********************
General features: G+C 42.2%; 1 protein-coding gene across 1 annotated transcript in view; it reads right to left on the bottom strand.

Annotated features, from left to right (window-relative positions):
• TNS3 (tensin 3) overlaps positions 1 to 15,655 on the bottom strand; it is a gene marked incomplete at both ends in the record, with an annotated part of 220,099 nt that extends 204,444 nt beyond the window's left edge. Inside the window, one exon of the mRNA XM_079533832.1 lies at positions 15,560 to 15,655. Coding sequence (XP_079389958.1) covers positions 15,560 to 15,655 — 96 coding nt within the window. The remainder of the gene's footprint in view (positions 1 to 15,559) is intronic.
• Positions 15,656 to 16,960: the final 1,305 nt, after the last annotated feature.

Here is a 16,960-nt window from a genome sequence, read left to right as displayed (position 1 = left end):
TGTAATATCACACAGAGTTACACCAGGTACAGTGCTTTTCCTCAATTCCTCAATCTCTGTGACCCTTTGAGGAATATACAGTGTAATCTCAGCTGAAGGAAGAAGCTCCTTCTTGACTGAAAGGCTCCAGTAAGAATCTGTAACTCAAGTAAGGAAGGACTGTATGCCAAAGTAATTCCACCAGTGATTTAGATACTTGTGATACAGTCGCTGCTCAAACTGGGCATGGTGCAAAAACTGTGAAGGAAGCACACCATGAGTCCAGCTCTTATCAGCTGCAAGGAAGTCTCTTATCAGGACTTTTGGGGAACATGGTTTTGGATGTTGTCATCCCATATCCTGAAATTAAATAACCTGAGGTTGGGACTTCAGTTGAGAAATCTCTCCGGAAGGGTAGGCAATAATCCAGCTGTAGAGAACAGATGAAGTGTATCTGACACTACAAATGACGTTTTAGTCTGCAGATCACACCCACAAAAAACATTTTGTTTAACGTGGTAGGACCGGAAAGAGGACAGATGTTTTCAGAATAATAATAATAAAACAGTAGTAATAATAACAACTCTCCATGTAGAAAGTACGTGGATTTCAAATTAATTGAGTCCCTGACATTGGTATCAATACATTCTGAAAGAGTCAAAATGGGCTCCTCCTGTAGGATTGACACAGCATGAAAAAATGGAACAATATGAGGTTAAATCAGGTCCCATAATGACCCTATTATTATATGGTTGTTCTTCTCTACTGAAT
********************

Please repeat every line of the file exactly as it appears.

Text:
General features: G+C 42.2%; 1 protein-coding gene across 1 annotated transcript in view; it reads right to left on the bottom strand.

Annotated features, from left to right (window-relative positions):
• TNS3 (tensin 3) overlaps positions 1 to 15,655 on the bottom strand; it is a gene marked incomplete at both ends in the record, with an annotated part of 220,099 nt that extends 204,444 nt beyond the window's left edge. Inside the window, one exon of the mRNA XM_079533832.1 lies at positions 15,560 to 15,655. Coding sequence (XP_079389958.1) covers positions 15,560 to 15,655 — 96 coding nt within the window. The remainder of the gene's footprint in view (positions 1 to 15,559) is intronic.
• Positions 15,656 to 16,960: the final 1,305 nt, after the last annotated feature.

Here is a 16,960-nt window from a genome sequence, read left to right as displayed (position 1 = left end):
TGTAATATCACACAGAGTTACACCAGGTACAGTGCTTTTCCTCAATTCCTCAATCTCTGTGACCCTTTGAGGAATATACAGTGTAATCTCAGCTGAAGGAAGAAGCTCCTTCTTGACTGAAAGGCTCCAGTAAGAATCTGTAACTCAAGTAAGGAAGGACTGTATGCCAAAGTAATTCCACCAGTGATTTAGATACTTGTGATACAGTCGCTGCTCAAACTGGGCATGGTGCAAAAACTGTGAAGGAAGCACACCATGAGTCCAGCTCTTATCAGCTGCAAGGAAGTCTCTTATCAGGACTTTTGGGGAACATGGTTTTGGATGTTGTCATCCCATATCCTGAAATTAAATAACCTGAGGTTGGGACTTCAGTTGAGAAATCTCTCCGGAAGGGTAGGCAATAATCCAGCTGTAGAGAACAGATGAAGTGTATCTGACACTACAAATGACGTTTTAGTCTGCAGATCACACCCACAAAAAACATTTTGTTTAACGTGGTAGGACCGGAAAGAGGACAGATGTTTTCAGAATAATAATAATAAAACAGTAGTAATAATAACAACTCTCCATGTAGAAAGTACGTGGATTTCAAATTAATTGAGTCCCTGACATTGGTATCAATACATTCTGAAAGAGTCAAAATGGGCTCCTCCTGTAGGATTGACACAGCATGAAAAAATGGAACAATATGAGGTTAAATCAGGTCCCATAATGACCCTATTATTATATGGTTGTTCTTCTCTACTGAAT